The Rev. Virginia K. Bergfalk ’81 first attended Union Theological Seminary on a full scholarship in the late ’50s but left to marry a Union graduate and become a missionary in South Africa during Apartheid. She came back to Union 20 years later to finish her degree and launch her own ground-breaking career as a woman in ordained ministry—and in gratitude she is making a percentage gift to Union as part of her smart estate planning.
“Union convinced me that I needed to pursue a Christian vocation and gave me the theological underpinnings for my feminism and for my engagement with the major issues of the time,” says Virginia, who is now 87 years old and lives in a community in California with many other retired missionaries, ministers, and religious activists.
Virginia gives to Union annually in addition to her estate gift, which has now been in place for many years.
“I applied to all of the major seminaries, and Union was the one that gave me a full scholarship,” Virginia says. “Bill Webber was the dean of admissions when I interviewed, and he said nobody had come to Union with so little money ever. I had $400 I had earned as a waitress; that was it. Union not only gave me full tuition but also housing and meal tickets—and there is no way I could have attended without that support. I don’t have a lot of money now, given my career, but I want to help other students who may need it as much as I did.”
With a bachelor’s degree in English from Cedarcrest College in Pennsylvania, Virginia was a first-year student on that full scholarship when she was “nabbed by a senior” and left school to marry Bob Bergfalk ’57. They both wanted to serve internationally, and his first assignment was in South Africa—where they eventually ran Christian leadership conferences attended by all races, with no segregation. That did not sit well with the apartheid government.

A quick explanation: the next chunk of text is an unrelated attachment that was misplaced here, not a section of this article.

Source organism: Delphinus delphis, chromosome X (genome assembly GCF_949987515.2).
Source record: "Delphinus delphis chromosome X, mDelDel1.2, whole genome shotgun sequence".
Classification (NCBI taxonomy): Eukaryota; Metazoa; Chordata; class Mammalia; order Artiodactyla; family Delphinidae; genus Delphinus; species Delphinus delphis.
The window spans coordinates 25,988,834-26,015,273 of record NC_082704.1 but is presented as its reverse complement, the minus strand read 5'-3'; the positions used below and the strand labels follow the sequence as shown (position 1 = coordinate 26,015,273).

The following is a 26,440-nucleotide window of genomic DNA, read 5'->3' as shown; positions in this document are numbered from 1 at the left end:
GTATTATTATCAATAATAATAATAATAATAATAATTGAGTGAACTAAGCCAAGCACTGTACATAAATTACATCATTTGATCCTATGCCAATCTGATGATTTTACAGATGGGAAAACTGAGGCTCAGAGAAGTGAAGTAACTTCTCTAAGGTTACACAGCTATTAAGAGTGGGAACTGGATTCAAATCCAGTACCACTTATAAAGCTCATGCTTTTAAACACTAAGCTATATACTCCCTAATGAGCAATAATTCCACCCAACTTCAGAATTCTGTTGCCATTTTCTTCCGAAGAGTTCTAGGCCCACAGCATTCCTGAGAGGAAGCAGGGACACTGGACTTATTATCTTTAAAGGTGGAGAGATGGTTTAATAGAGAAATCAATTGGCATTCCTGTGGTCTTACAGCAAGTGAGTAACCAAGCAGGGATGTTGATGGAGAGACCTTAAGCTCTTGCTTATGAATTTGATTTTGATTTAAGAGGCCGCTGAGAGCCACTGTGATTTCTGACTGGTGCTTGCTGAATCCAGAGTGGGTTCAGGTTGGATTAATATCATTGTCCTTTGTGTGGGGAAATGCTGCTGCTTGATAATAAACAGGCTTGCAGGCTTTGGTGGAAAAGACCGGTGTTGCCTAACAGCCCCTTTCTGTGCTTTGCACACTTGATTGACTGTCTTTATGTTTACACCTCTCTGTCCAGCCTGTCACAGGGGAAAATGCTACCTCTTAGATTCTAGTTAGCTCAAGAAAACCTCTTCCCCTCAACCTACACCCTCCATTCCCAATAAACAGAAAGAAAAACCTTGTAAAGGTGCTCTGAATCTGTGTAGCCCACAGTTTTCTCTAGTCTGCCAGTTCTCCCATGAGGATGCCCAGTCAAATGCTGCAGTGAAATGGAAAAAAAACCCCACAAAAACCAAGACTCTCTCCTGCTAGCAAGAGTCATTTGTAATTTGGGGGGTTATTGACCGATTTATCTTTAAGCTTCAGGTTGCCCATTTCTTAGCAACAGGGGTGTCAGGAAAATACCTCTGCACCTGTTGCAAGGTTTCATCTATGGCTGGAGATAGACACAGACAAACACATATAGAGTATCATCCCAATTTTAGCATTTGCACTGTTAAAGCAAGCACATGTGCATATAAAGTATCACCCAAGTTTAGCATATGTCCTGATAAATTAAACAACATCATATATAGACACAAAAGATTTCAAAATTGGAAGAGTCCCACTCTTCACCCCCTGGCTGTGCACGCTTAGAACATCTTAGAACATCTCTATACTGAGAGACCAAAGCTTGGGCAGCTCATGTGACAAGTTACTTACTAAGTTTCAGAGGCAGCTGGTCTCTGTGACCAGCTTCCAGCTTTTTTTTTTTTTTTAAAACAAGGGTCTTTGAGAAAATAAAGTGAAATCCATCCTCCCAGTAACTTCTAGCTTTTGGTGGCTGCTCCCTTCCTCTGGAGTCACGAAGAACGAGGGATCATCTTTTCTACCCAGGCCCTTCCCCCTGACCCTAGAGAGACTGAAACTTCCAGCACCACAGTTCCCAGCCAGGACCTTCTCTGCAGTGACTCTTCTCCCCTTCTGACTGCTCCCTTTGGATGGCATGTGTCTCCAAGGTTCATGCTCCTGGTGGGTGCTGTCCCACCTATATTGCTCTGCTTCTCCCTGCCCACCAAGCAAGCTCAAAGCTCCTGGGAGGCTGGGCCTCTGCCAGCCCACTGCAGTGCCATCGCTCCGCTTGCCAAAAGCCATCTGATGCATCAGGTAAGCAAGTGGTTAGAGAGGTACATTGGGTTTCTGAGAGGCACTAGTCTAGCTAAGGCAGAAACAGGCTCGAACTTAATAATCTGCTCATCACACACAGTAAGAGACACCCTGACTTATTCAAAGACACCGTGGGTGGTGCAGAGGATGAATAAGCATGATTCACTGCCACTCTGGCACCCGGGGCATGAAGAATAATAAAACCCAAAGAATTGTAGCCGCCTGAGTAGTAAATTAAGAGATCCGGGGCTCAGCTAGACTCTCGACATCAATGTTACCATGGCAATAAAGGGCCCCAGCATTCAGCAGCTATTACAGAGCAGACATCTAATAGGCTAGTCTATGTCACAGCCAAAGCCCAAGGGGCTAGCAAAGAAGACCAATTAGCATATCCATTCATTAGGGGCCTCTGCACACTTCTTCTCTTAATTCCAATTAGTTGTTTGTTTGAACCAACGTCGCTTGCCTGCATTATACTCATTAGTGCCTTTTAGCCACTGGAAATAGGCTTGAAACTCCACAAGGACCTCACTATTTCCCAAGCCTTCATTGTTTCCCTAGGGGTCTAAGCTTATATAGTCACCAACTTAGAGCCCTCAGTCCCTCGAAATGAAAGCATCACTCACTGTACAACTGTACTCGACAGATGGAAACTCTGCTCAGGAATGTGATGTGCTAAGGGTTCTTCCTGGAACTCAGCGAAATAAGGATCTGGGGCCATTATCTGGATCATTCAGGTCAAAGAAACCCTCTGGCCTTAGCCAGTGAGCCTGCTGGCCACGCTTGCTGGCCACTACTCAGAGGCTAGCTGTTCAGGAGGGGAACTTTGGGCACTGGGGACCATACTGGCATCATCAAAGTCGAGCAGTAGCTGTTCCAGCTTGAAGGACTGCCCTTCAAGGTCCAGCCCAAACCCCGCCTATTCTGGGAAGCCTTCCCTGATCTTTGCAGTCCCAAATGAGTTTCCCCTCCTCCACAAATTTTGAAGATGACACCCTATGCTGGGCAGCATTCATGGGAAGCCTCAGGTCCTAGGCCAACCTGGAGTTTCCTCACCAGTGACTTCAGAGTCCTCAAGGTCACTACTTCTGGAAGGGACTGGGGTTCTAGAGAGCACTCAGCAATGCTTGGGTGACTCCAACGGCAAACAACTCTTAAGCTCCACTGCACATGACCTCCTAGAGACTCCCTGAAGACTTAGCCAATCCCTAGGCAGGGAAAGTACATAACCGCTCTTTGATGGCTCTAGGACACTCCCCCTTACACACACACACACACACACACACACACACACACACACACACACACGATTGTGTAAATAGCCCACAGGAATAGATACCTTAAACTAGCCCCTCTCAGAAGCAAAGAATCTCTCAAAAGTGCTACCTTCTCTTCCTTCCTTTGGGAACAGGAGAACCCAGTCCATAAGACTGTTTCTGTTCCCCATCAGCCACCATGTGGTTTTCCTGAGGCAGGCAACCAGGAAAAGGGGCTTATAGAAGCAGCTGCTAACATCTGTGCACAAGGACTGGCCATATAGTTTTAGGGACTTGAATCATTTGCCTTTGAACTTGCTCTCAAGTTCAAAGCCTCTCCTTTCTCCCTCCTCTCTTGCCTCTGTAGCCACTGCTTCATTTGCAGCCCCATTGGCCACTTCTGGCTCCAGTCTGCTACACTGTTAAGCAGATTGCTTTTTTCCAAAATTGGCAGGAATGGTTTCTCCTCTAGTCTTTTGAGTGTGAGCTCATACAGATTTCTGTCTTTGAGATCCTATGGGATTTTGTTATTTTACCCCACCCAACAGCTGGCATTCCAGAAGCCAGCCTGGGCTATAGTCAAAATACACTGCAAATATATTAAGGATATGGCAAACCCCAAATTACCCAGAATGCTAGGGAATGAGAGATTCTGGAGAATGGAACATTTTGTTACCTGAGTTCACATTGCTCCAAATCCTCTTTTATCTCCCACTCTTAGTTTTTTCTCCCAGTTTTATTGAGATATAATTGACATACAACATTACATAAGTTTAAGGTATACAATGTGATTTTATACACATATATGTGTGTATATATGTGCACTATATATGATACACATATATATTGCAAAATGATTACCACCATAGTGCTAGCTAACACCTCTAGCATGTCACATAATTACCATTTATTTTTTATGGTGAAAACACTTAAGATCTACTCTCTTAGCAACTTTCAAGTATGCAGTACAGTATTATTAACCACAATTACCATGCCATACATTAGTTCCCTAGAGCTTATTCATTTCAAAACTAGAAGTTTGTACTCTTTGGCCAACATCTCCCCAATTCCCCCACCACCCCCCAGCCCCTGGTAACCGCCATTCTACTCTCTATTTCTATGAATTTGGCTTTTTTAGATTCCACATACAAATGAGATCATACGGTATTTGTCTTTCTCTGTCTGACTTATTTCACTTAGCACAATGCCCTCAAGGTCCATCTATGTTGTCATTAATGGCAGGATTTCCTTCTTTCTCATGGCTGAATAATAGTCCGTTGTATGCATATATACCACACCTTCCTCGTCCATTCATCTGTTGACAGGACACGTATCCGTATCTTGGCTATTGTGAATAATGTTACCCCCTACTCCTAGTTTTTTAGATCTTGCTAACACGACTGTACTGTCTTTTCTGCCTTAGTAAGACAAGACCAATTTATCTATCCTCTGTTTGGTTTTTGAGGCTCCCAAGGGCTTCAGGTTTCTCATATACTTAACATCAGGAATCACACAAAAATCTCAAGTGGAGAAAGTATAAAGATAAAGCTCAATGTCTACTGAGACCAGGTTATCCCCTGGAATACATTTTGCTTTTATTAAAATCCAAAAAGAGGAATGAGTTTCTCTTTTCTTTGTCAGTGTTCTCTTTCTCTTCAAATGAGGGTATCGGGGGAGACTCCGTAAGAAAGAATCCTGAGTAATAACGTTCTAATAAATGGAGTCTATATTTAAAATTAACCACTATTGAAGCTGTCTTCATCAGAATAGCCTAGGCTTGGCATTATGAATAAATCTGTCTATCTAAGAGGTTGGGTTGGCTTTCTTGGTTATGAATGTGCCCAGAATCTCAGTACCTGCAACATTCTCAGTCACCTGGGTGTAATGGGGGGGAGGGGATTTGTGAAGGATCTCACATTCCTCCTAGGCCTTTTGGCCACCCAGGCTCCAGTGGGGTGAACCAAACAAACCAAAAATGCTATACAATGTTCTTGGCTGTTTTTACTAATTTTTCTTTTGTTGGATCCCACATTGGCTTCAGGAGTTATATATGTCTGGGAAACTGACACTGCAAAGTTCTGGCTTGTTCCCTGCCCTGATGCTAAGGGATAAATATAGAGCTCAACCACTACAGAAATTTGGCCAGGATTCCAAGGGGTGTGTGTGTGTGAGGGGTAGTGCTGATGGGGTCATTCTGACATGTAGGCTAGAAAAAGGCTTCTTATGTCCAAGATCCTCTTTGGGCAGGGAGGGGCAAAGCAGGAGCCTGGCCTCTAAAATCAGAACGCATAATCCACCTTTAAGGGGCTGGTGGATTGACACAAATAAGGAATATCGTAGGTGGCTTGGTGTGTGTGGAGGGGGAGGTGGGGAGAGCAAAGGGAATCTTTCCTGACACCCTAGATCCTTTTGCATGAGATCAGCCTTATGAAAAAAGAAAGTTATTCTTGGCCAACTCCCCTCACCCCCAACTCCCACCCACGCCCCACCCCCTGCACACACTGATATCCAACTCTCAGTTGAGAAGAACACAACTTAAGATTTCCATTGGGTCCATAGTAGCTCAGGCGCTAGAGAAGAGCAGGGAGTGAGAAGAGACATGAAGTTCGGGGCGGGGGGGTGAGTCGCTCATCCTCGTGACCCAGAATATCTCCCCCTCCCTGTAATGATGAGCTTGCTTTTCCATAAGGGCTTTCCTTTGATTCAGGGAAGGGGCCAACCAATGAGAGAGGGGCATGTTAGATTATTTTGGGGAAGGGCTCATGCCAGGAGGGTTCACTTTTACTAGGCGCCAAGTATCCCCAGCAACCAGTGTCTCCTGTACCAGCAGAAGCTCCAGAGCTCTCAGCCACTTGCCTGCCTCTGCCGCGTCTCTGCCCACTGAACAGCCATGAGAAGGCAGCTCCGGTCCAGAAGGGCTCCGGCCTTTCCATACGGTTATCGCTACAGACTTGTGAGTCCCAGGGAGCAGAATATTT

“Our phone was tapped, and one time we were raided by the police with dogs in the middle of the night,” Virginia recalls. “It was not awful for us, but it was awful for the Africans; they were arrested and interrogated.”
After ten years—and now with three daughters, two of whom were born in a Zulu hospital—the Bergfalks returned to the States, and Bob pastored in New Jersey and Rhode Island. It was good for his career, as he was promoted several times; but Virginia calls those her “lost years”—and she eventually determined that she had to return to school to become a pastor herself. This time she threw herself into her studies, learning from some of the best seminary professors in the nation.
“I was lucky enough to have Bob Brown both times,” says Virginia of the professor who wrote 29 books on religion and philosophy and taught at Union for a decade in the ’50s and ’60s and then returned in the late ’70s, with a stint at Stanford in between. “I also had (renowned professor) James Muilenburg for Old Testament my first time at Union, and his pupil (feminist Biblical scholar) Phyllis Trible my second time. To have professors of the stature at Union certainly impacted my life and work.”
Graduating in 1981, Virginia gave up her Episcopalian roots and joined the United Church of Christ—starting a new church in Minnesota. She also pastored churches in Petaluma, California, and Oracle, Arizona, with several interim assignments as well. She and Bob divorced in 1985, and Virginia retired in 1997.
“I was the first woman in every church I pastored, and it was tough,” Virginia says. “After the first church in Minnesota, I was an interim pastor for four years on two coasts before I got a second call. But I stuck to my beliefs as a Christian feminist and activist, and I found my way.
“Union helped give me the confidence I needed and also gave me useful language for my intuitions,” says Virginia, who now resides at Pilgrim Place, a retirement community in Claremont, California, that was founded by Pomona College. Also living there are religious luminaries including Joe Huff, a former president of Union; John Cobb, a prominent theologian and environmentalist; and Rosemary Luther, a pioneer in feminist theology.
“It’s a community of activists, people who have spent their working lives in peace and justice and for the care of the earth,” Virginia says. “The conversations we have are not unlike the conversations we used to have at Union. My education at Union shaped my life, and for that my gratitude is unbounded.”